Creating the Holden VF Commodore cabin almost from the ground up, Holden design manager John Field set his team a clear brief, with three main objectives for the task ahead.
“We wanted to make the interior much more rich in its materials and execution,” Field said. “We wanted to integrate in a really seamless way some cool new technology.
“And finally we really wanted to improve the way the customer interfaces with the vehicle, both in terms of things like quality perception, but also ergonomics and ease of use of the interior.”
Proposals were put forward to Field by Holden designers, with a trio of strikingly similar variations the finalists – one with a more upright Cruze-like centre stack, another with a horizontal stack but with a thicker decorative strip accent and swoopier door trim, and the selected theme for production, penned by Joe Rudolph (below) who became VF interior design manager.
“We started that [selection] process towards the end of 2009, and by the end of that year we narrowed it down to three themes we wanted to take forward…” recalls the design boss.
“So in about April 2010 we did select the single theme … the reason we selected [Rudoph’s] one was for a couple of reasons: first of all [it had] the visual appeal that we were really looking for. But secondly, he really thought quite deeply about how to get lots of quality improvements into the design without actually compromising the aesthetic.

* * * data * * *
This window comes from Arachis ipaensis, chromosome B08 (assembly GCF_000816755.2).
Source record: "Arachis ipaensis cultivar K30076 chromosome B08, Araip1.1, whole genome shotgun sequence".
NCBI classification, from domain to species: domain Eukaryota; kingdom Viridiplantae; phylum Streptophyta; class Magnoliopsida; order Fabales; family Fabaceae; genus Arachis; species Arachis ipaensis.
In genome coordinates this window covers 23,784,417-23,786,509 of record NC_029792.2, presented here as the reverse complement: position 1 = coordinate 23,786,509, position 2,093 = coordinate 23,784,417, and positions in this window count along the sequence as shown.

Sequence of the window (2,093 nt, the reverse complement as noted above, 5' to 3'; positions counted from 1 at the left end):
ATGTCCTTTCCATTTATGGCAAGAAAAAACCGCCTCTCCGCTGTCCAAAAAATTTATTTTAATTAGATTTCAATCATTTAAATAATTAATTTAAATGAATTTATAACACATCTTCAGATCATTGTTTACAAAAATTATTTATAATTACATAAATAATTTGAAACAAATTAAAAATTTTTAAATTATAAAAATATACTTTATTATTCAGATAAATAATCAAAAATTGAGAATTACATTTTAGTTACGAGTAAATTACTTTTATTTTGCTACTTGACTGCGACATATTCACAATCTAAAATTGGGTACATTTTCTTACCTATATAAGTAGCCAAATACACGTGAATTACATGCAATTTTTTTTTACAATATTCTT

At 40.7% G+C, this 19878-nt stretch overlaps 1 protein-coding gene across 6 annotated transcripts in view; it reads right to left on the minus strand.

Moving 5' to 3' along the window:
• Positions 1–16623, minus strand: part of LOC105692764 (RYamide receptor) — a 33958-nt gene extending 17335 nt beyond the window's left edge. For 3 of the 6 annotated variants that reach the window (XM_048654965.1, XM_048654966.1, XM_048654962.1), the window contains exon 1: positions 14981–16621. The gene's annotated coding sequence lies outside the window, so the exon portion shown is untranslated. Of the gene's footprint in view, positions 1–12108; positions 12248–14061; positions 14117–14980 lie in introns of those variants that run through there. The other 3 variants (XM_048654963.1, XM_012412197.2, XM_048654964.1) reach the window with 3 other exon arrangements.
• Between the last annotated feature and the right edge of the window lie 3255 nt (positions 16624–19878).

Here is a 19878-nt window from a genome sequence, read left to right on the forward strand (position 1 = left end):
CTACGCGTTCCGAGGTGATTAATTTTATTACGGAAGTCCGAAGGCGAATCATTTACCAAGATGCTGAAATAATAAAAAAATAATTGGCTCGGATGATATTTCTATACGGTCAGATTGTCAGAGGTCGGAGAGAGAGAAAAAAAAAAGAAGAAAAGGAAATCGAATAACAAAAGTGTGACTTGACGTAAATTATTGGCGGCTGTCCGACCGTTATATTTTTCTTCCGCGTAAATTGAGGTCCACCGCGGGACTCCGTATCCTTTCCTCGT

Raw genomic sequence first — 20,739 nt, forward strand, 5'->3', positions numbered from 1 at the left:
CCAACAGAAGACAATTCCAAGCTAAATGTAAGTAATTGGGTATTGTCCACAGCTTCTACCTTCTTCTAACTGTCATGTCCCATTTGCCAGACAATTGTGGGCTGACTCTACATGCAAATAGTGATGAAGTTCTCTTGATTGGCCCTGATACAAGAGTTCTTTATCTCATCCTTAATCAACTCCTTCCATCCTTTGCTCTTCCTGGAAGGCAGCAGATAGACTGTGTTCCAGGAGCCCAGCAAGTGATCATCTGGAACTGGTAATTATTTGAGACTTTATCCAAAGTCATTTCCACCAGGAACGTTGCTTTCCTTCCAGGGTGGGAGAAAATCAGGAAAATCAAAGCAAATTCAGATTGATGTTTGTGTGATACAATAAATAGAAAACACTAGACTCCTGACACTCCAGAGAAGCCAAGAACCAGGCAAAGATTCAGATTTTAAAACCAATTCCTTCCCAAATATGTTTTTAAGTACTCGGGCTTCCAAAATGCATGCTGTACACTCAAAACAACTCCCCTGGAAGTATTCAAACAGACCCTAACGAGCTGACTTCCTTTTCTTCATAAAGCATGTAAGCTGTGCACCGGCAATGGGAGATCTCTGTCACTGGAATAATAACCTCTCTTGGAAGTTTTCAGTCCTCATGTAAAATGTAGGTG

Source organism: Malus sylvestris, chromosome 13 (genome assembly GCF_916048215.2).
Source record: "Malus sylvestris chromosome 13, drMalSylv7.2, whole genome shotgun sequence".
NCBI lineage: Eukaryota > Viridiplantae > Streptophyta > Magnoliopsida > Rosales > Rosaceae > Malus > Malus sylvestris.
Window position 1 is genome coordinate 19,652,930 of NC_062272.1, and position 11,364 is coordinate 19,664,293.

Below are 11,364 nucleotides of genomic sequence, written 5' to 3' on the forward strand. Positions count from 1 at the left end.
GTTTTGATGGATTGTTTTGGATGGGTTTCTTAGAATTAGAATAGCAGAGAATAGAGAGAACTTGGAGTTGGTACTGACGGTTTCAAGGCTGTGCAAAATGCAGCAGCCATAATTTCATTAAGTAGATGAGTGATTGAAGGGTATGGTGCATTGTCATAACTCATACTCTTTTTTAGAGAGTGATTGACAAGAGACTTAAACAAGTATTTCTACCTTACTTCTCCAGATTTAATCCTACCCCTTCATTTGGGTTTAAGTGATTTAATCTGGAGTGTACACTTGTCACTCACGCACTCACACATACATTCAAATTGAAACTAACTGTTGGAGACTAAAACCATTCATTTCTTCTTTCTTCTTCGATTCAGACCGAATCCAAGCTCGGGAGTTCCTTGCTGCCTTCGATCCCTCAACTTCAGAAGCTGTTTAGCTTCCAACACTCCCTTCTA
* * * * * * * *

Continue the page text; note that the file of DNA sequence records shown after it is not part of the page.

“So he thought about how he could resolve a lot of potential issues in a seamless way without affecting the look of the car.”
Holden took the chosen design theme to a customer clinic in 2010, and, says Sharon Gauchi, chief designer of colour and trim: “We were really happy with the results.”
After the design is locked in, the Holden team moved to the development phase, Gauchi explaining that “it started in the CAD world, and predominantly stayed in the CAD world” between April 2010 until late in 2011.
In the Holden virtual-reality studio, the projector screen takes up the entire length of the wall, and using software called Showcase, designers “can zoom in and out, look at details, look at interfaces and even simulate materials and finishes in real time,” says Joe Rudolph.
There are four clocks on the wall, showing the time in Seoul, Russelsheim, Shanghai, Detroit … and of course Melbourne – the locations of General Motors design studios from around the world.
From late 2011, the clay modelling and mock-ups of the actual interior begun. From there, Gauchi (below) described the “to and fro process” between “touchy-feely” clay and the CAD world.
Pointing to the full-size clay cut-outs of actual VF Commodore interiors on the floor of the design studio, the colour and trim designer explained that “we use these bucks from a process point of view like fashion designers use a mannikin…
“It’s the first time we see our designs off-screen, and what’s in our head, and what we’re sampling from our suppliers as a 3D form for the very first time.
“So it’s all a mock up … we get to swap things in and out and really confirm that we’ve got it right.”
Playing with materials between variants, liaising with suppliers, and approving a manufacturing state put the VF Commodore on its final stretch towards early 2013 production.
“We really wanted to create an environment that was much more luxurious, that had a higher sense of sophistication than where we’ve been before,” adds Gauchi.